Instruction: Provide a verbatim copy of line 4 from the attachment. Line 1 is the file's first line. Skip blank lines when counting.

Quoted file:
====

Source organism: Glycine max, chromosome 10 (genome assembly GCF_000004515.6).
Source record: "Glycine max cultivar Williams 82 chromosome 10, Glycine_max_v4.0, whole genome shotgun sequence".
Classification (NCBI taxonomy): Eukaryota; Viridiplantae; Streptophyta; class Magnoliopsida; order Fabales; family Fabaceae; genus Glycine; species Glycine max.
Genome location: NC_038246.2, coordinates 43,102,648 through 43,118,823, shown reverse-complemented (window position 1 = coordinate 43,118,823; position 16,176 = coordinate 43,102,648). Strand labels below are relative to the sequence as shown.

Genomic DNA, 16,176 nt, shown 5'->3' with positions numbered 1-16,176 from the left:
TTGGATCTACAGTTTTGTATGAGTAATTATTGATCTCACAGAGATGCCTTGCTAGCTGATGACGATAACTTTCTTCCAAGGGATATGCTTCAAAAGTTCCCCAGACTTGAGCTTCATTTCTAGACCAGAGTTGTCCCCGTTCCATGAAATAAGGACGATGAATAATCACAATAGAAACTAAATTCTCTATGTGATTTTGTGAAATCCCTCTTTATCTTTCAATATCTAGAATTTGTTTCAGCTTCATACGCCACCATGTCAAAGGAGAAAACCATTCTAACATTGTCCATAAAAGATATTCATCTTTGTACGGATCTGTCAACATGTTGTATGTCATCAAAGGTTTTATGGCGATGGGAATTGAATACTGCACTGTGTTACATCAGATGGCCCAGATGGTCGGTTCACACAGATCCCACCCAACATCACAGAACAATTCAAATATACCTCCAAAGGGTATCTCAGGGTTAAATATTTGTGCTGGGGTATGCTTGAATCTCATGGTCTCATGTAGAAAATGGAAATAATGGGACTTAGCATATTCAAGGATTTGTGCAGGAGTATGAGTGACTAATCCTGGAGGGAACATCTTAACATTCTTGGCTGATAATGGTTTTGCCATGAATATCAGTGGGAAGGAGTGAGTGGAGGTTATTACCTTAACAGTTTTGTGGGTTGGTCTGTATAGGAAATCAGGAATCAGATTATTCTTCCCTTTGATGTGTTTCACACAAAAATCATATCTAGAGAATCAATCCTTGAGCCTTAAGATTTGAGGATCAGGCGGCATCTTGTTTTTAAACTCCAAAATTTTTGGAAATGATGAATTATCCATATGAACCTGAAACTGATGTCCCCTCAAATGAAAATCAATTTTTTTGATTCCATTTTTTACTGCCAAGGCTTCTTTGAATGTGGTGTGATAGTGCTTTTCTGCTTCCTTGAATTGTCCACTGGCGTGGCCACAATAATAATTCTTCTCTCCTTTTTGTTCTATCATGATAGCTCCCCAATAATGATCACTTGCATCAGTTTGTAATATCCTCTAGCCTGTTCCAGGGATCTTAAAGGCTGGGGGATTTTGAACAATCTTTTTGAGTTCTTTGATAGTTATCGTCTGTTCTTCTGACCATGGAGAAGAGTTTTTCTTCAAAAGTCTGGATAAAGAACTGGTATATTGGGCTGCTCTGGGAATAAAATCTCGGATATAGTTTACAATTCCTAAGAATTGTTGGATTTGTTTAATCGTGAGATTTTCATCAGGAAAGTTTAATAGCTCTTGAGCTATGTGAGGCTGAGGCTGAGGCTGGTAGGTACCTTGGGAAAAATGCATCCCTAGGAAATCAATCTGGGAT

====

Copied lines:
Genome location: NC_038246.2, coordinates 43,102,648 through 43,118,823, shown reverse-complemented (window position 1 = coordinate 43,118,823; position 16,176 = coordinate 43,102,648). Strand labels below are relative to the sequence as shown.